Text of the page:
Blog: Overage or price top up arrangements - part one
Heather Nisbet discusses some basic contract elements for overage or price top up arrangements in property deals in the first half of her two-part blog which continues tomorrow.
Overage or price top up arrangements feature in many property deals including for example, the sale of land for development or of a completed investment property which is not yet fully let.
The basic element of all of such arrangements is that there is a potential extra payment if specified future events happen or certain circumstances arise. Many deals will involve variable payments, depending on the same or other events or circumstances.
Overage can be calculated in different ways and there are various methods available better to secure or guarantee payment on the future due date.
As with any agreement in principle, the devil is often in the detail and each party has different interests to protect. Overage agreements are sometimes fairly complex and all have pitfalls for the inexperienced or unwary.
In this article I look at some basic contract elements. Tomorrow’s article will look at other things that are important to the payee, being:
Clear method of calculation
It’s crucial that the contract correctly and clearly expresses the method of calculation of the overage payment or payments which might become due. If the extra payment is linked in some way to disposal proceeds set against actual development costs then the contract should leave no doubt as to:
Many contracts include a formula for the calculation. While the use of a formula is a good way to reduce the risk of any ambiguity, those involved should always check that the formula operates correctly to produce the result that they envisage. The best way to do this is to “run the numbers”, that is, to try it out using a few worked examples.
It’s not uncommon now to see contracts that include worked examples, as a way to demonstrate what was intended by the parties. This is particularly important for any arrangement that might not be triggered for a number of years after the main deal has completed - by which time the personnel involved might have changed or parties’ recollections of what had been intended might have faded or some unexpected external circumstance might impact in a way that had never been anticipated. Such “in contract” worked examples can be a failsafe to protect against any ambiguity or unintended consequences of the drafting.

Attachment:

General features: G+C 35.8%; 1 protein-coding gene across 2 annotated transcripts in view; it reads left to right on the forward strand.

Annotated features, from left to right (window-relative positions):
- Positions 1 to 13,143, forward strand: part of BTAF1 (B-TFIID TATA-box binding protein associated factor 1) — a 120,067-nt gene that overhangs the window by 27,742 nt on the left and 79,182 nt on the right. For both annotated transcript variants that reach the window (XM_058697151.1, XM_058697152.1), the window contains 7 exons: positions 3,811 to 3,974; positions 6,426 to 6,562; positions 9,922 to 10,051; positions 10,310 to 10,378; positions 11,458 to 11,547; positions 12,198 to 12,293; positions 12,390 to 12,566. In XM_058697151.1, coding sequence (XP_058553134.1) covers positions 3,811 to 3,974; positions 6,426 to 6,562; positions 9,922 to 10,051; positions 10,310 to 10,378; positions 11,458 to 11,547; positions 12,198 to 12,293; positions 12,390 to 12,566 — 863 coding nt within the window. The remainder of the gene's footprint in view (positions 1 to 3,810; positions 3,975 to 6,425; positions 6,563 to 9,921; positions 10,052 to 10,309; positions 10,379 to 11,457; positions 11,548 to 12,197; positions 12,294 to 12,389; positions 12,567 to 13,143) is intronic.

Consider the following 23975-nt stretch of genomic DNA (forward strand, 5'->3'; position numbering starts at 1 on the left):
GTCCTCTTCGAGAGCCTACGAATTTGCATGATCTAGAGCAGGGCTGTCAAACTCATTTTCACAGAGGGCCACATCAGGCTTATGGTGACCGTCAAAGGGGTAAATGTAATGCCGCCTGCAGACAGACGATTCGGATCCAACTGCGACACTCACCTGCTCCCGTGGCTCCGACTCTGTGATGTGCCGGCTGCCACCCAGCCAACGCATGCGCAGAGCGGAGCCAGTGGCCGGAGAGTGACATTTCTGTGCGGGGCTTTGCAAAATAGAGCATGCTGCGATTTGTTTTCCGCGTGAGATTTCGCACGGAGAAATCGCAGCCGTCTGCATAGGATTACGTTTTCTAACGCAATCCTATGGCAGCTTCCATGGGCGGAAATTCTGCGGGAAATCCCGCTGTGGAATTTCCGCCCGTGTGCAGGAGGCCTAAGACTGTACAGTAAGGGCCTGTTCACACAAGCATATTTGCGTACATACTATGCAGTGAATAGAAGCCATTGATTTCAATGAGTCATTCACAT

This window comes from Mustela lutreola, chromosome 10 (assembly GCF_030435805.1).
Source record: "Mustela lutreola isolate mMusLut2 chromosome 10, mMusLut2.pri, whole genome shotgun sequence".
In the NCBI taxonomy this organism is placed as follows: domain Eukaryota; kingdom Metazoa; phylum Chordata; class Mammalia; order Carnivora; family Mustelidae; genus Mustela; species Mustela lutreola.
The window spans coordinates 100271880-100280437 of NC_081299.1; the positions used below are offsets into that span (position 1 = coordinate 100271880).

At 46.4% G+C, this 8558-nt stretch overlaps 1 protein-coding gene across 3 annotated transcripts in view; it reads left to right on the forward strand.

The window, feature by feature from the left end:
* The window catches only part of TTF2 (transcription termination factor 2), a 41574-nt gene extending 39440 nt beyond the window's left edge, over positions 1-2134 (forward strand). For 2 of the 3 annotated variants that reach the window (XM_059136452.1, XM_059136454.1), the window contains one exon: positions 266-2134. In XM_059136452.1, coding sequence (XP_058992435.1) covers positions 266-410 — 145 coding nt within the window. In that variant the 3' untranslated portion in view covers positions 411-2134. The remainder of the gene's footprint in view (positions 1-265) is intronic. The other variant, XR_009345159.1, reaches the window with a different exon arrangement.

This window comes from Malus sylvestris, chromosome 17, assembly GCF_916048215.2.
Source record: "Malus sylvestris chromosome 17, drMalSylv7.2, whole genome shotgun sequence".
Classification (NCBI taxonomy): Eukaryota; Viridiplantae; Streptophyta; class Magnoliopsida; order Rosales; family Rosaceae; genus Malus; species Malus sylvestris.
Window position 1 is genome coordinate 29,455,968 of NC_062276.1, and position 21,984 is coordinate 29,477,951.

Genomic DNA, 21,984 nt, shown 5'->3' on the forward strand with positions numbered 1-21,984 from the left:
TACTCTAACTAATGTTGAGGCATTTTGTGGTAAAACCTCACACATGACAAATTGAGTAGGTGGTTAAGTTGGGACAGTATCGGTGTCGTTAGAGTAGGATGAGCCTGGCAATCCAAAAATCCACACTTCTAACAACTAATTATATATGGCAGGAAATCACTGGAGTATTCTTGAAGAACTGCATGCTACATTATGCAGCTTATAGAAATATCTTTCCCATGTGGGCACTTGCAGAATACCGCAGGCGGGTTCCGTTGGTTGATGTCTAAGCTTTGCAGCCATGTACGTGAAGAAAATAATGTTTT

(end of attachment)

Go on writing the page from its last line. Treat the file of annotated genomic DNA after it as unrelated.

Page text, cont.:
Next, a well drawn document will clearly identify and describe the circumstances or events which shall trigger the obligation to pay the overage. These could include for example:
If the trigger is the grant of planning permission, then particular issues should be discussed and agreed, including:
Ability of payee to control anything?
Next, a payee might want a degree of control over actions or omissions of the payer - if action or inaction on the payer’s part could affect whether or not the trigger events or circumstances arise. For example, a seller might want to oblige a developer buyer to use all reasonable endeavours to obtain the relevant planning consent or to construct and sell the required number of new properties within a particular timeframe.
Such controls might need to include the ability to restrict or require action on the part of successor owners of the land – which would usually mean that those who acquired from the developer would have to enter into a similar contract with the seller.
Payment and longstop dates
If an overage trigger occurs, then the parties should be clear as to how soon after that date the payer must make the overage payment to the payee, and the contract should include provision for interest if the payment is not made on the due date.
And finally, most agreements will include a longstop date, after which overage would no longer be payable even if the relevant trigger events or circumstances arose after that date. The selection of the date is a matter for commercial negotiation between the parties.
So those are the basic elements of an overage or price top up arrangement. As mentioned, I’ll discuss “anti-avoidance” methods and how to secure the payment obligation in a later article.